Five Years Later, Chilean Miners Recall How Faith Helped Them Survive

Luis Urzúa, the last miner to be rescued, celebrated with President Sebastián Piñera of Chile. (Alex Ibanez/Chilean Presidential Press Office, via Associated Press)
Luis Urzúa, the last miner to be rescued, celebrated with President Sebastián Piñera of Chile. (Alex Ibanez/Chilean Presidential Press Office, via Associated Press)

When Chile’s San Jose mine collapsed on August 5, 2010, people around the world were fixated on the fate of the 33 miners trapped 2,300 feet underground.

The miners would end up spending 69 days below the Earth’s surface before rescuers brought them all to safety. As everyone celebrated the rescue of the 33 miners, many pointed to a higher power — a 34th miner — who they say was with them all along.

In the aftermath of the rescue, those involved have recounted seemingly inexplicable miracles during their time underground and credited God with protecting them. God, many of them say, was the 34th miner.

A comforting presence

Jorge Galleguillos, a miner from Copiapo, Chile, recalled making the sign of the cross in front of an image of the Virgin Mary that had been placed near the entrance to the mine. The miners asked her for protection every shift before descending into the lower levels of the mine.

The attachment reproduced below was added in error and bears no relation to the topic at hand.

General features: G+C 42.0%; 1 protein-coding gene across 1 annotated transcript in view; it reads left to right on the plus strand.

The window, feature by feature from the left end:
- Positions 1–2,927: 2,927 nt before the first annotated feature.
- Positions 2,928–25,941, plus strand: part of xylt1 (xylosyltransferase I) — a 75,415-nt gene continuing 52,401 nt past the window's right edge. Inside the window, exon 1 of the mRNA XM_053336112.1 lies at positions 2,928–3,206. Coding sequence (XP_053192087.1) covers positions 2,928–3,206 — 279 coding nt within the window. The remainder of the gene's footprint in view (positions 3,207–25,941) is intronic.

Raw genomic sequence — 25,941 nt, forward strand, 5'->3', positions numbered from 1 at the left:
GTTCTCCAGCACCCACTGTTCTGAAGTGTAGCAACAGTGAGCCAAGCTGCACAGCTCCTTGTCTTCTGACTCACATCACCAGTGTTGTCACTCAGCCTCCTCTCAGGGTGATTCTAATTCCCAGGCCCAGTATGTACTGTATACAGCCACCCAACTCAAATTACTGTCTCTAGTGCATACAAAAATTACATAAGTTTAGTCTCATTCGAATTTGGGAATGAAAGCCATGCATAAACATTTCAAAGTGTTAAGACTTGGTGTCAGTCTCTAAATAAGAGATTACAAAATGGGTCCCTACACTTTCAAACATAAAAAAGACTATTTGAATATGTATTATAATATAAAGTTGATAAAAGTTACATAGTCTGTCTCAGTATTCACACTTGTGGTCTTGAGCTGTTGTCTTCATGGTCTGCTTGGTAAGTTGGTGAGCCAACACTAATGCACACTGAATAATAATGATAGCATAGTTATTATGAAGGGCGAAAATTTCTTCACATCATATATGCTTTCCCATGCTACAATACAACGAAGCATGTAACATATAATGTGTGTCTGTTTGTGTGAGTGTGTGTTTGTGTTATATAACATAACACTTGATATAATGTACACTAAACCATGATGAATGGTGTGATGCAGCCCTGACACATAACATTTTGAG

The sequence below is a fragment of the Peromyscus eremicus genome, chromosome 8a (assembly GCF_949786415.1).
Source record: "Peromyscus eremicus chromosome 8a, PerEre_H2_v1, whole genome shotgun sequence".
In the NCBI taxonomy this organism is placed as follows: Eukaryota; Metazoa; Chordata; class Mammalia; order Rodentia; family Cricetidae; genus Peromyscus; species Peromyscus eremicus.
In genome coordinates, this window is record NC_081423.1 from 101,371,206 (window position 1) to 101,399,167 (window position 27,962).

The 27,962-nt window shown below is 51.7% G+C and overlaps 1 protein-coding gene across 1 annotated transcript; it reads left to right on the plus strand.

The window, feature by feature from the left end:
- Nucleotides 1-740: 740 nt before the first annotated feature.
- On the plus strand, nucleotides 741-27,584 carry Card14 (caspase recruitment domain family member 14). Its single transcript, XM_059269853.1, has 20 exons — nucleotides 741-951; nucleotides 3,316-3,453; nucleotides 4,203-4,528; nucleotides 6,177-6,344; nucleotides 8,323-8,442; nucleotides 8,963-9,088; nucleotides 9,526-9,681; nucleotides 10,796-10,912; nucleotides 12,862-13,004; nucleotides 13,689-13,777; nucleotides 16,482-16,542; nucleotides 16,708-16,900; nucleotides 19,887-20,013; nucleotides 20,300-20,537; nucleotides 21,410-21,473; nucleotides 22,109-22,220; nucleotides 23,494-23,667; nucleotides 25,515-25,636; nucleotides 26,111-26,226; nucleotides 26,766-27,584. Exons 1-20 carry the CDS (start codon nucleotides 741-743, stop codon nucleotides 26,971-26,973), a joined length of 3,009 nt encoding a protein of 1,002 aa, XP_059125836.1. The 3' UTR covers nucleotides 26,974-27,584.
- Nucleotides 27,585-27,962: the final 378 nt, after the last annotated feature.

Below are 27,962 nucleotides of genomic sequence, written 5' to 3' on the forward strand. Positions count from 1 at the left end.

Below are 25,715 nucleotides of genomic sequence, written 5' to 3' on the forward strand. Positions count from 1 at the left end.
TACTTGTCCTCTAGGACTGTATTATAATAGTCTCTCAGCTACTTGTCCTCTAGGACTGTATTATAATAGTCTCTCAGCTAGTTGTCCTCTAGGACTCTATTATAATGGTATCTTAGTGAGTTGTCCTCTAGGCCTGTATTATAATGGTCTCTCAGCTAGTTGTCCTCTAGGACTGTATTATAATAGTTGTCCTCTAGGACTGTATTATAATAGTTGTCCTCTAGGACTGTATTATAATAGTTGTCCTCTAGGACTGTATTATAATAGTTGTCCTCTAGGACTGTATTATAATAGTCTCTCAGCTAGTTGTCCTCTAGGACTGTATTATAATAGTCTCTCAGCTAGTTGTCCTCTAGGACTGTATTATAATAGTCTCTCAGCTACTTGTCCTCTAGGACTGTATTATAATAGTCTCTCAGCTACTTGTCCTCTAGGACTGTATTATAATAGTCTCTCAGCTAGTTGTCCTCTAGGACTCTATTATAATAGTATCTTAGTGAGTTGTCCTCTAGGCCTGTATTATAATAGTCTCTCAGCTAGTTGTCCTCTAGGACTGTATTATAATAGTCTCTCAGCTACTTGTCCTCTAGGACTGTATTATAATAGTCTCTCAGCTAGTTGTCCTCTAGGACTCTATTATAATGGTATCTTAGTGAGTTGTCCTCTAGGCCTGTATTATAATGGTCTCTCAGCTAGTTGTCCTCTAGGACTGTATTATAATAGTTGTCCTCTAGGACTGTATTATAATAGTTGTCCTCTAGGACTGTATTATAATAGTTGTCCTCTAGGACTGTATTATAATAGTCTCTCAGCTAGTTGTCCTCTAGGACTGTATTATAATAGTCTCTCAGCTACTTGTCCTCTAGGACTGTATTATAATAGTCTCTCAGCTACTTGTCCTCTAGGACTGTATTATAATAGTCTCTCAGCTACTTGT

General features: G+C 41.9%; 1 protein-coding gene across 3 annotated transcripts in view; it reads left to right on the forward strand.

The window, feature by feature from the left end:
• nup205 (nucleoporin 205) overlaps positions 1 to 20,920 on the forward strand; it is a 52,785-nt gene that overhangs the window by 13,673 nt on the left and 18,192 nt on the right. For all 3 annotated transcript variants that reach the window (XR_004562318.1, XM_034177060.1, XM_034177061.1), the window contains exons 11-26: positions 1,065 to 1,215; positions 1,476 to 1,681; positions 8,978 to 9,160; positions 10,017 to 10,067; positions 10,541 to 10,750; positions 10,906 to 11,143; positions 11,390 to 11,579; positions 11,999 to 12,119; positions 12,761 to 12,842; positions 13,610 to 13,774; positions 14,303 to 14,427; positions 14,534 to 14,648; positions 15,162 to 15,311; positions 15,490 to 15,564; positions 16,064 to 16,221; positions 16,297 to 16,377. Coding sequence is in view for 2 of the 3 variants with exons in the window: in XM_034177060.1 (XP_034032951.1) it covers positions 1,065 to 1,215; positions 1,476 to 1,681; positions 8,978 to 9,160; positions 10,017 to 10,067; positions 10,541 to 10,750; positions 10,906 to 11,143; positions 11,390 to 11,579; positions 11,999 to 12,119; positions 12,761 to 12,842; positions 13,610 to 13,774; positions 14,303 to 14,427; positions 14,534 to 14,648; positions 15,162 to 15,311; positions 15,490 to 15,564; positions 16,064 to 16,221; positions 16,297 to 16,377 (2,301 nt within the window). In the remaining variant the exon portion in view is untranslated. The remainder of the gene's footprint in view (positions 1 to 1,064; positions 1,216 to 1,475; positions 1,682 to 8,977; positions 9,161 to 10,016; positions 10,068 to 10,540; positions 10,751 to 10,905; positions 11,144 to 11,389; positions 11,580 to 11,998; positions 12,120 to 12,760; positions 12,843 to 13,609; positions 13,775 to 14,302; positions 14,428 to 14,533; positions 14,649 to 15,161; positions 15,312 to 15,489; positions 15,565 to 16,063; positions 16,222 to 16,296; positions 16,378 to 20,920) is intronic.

The day of the collapse, like any other day, Galleguillos paid his respects to the Virgin Mary and headed into the mine.

During this particular shift, Galleguillos said he heard warning cracks but continued working. He recalled seeing something like a “white species … a butterfly” falling diagonally in the mine “like a paper.”

It was likely a bit of white quartz, but in local culture, a white animal is a sign that God is present.

As the mine began to rumble and dust filled the air, Galleguillos said he envisioned his 6-day-old grandson in his arms and his mother standing in front of him.

“I am not going to see my mother again. I’m not going to meet my grandson,” he thought.

Galleguillos said he is not particularly religious. Still, even as it seemed the worst was ahead, he said he felt God’s presence.

In the five years since the mine collapse, Galleguillos said he is more thankful than ever.

“There aren’t words to continue thanking God enough,” he told CNN’s Rosa Flores in a recent interview.

A rationing of resources

Alex Vega, a second-generation miner, had been suffering from a gastric ulcer for a couple of months when the miners became trapped.

As always, he had his pills in his backpack. Three of them. He divided them into four parts each so he could take a piece each day.

The fact that there was very little food only made his symptoms worse, and at this point, they had no idea when or if they would be rescued.

The miners ate one can of tuna per day, splitting each can between the 33 of them.

“You have to have faith,” Galleguillos said. “You can never lose your faith. Faith is nourishment … Faith is life.”

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SOURCE: CNN
Sarah Butler

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